Monday, August 31, 2020

Worlds Will Fall To... The World Beyond!

Having spent nine years (!) writing the continuous adventures of Thor in Journey Into Mystery, Mighty Thor, fifteen issues of The Avengers, and numerous guest appearances, Stan Lee would relinquish the reins on Thor's solo series by recycling a previous plot of Loki getting his hands on the Odin-ring (you'd think Odin would learn to avoid leaving his you-can-rule-Asgard-with-this-ring jewelry just lying around) into a new story that would be wrapped up by Gerry Conway. Yet just before reaching that point, at the beginning of 1971, Lee and artist John Buscema would turn in some noteworthy work on a five-part epic that featured a well-conceived plot that appeared to have everything a Thor reader could ask: a looming and ominous threat to the entire universe... a seemingly hopeless cause... the Goddess of Death... a mysterious new character... the approaching doom of Ragnarok... a siege on Asgard from Loki... a surprising twist on the story's main villain... and the end of life on planet Earth--all for the bargain price of 15¢ a copy, which worked out to 75¢ for the entire story. Think of what you're paying today for a single issue, and the budding Bronze Age of comics publishing looked pretty good, eh?

As for the nature of this threat--Thor, summoned back to Asgard, receives the grim news from Odin himself of the danger which the realm now suddenly faces. Harbingers of doom which appear to emanate from an indistinct... region? place? planet? ... known as the World Beyond.

(You may have noticed that Thor doesn't look so "unarmed" here. What's Mr. Caption up to?)

Thursday, August 27, 2020

A World For The Taking!

As if we humans don't have enough to worry about from preying on each other, whether in brutal war or heinous criminal acts, humans in the fictional world of comic books were subject to attack and slaughter by primeval forces that regarded primitive man as no more than indigenous beasts to be subjugated and abused or killed without regard. It seems ancient Earth was very popular with malevolent beings that paid little to no heed to their treatment of humans and whose rule of the Earth would last for ages, eons, millennia, or whatever lengthy term suited the story's writer. Given such a vast time span, you would think the ruling periods of one or two of these despotic entities would have overlapped, resulting in a turf war that would have laid waste to the world and its unfortunate inhabitants--nor do we ever seem to learn of such horrific times from historical tomes, but rather from the vile creatures themselves who somehow manage to return with the intention of picking up where they left off.

Following you'll find a brief PPC overview on the subject, in no particular chronology or preference. You'll note certain omissions that didn't strictly conform to the topic (with one exception)--e.g., evolutionary tinkerers such as the Celestials, the Kree, Mr. Sinister, Apocalypse, et al., as well as latter-day threats along the lines of Belasco, Kulan Gath, the Serpent Men, and others acting on behalf of their masters. Nevertheless, do chime in if you feel there is a party that should be represented here--I'm definitely not up on all of the ancient horrors that tried to stake their claim on our world back in the day... er, eon. ;)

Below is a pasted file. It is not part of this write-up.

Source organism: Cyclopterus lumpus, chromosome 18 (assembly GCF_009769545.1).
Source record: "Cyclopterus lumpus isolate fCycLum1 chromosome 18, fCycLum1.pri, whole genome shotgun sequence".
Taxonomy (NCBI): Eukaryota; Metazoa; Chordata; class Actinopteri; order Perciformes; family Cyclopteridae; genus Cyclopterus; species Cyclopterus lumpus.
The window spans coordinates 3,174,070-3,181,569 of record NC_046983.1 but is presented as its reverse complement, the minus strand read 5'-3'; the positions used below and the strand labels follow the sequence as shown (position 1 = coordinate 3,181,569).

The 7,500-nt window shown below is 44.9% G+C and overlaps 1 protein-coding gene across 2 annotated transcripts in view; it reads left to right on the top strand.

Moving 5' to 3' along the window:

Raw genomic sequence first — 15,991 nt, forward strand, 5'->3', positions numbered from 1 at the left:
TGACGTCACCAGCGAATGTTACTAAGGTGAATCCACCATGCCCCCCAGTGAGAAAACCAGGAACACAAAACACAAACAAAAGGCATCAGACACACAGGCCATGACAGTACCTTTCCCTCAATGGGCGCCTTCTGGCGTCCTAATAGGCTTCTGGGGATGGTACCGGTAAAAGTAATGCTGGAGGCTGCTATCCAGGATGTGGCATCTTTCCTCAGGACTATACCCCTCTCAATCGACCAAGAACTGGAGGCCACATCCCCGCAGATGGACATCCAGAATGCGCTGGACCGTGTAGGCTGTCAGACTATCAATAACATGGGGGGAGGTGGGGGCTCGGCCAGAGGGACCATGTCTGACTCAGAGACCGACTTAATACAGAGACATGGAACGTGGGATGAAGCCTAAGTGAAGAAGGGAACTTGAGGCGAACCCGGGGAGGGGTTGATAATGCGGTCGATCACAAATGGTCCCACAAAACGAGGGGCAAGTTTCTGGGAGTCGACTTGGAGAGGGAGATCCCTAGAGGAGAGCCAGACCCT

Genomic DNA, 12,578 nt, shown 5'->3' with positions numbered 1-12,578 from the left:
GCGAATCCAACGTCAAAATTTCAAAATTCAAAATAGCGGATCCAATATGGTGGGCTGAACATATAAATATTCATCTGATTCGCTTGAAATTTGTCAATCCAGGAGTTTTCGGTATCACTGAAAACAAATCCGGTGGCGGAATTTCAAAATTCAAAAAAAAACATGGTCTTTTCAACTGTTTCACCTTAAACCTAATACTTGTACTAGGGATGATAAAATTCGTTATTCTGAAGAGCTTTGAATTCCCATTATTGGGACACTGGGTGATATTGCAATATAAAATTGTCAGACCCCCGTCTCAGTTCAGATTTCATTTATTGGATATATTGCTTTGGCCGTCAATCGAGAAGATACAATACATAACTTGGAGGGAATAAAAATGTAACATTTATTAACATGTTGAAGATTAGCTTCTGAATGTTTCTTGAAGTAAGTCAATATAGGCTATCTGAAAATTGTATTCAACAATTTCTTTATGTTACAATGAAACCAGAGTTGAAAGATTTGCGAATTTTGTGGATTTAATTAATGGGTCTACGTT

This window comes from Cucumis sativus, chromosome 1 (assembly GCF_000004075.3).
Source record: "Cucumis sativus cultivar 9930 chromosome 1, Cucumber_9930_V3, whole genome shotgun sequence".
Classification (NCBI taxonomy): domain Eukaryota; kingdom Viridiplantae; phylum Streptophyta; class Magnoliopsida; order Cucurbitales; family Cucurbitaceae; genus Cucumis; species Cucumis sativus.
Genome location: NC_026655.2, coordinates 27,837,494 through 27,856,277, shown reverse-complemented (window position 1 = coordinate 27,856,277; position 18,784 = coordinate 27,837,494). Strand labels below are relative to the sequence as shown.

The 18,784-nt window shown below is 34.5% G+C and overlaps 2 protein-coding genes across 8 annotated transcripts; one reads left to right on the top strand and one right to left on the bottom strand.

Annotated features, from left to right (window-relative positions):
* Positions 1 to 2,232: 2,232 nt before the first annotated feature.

Though speaking of the Celestials, we can start with one of their discarded failures, the Deviants, who went on to conquer the entire world and enslave mankind for the duration.

Again, word of the ark has been passed down--but nothing about a race of misshapen monsters that kept humans as slaves and ruled in tyranny for centuries? How does something like that slip through the cracks?

Then we have Chthon, one of the Earth spirits who wasn't content to "step down" from an active role as did his sister, Gaea, but instead scripted one of the most evil grimoires in existence, the Darkhold, to pave the way for his return. Chthon, unlike the others we'll see listed here, didn't so much as gain a foothold on our world but, like Dormammu, didn't want for lack of trying.

We have Chthon to thank for vampires, werewolves and the like--as well as for the N'Garai, our next entry:

As we can see, creatures such as the N'Garai had many thralls such as Kierrok to act in their interests. And while the individual known as Psyklop acted to appease the so-called "Dark Gods," it turns out that Psyklop's race also had advanced to the point of ruling the Earth in ancient times.

And let's not forget about the Undying Ones, who ruled the Earth for "unnumbered ages" under the control of their master, the Nameless One:

Earth also fell to the Four Horsemen of the Apocalypse, the vanguard of a race which ruled the Earth for an indeterminate length of time until they were vanquished in a 100-year war by another race that presumably took their place as the planet's rulers.

(That's a lot of mushroom clouds going off on ancient Earth. You would think one of them would be noted in a scroll or two somewhere.)

Which brings us to the last of our tyrannical abominations, this one eventually slithering its way into New York City:

Before ripping into present-day Times Square, however, Shuma-Gorath was lording it over prehistoric man, before the time traveler known as Sise-Neg dealt it a setback.

It's a wonder that you and I are even here to talk about all of this, given the number of times the human race has been decimated by those creatures who held our species collectively under their thumb (or what passed for a thumb) over the ages. It's also a testament to the resiliency of the Earth itself, having weathered cataclysm after cataclysm and no doubt giving Gaea cause to yearn for a long vacation. Somehow the Inhumans, who were present during prehistoric times, managed to isolate themselves from these conflicts, when you'd think their advanced race would have been a prime target for the Deviants and most of the others listed here (we could say the same for the Eternals); surely their historical records would have complete accounts of global conflicts which occurred on the scale of what we've only seen here in glimpses.  Then again, perhaps we humans are better off not fully knowing the grim travails suffered by our unfortunate ancestors.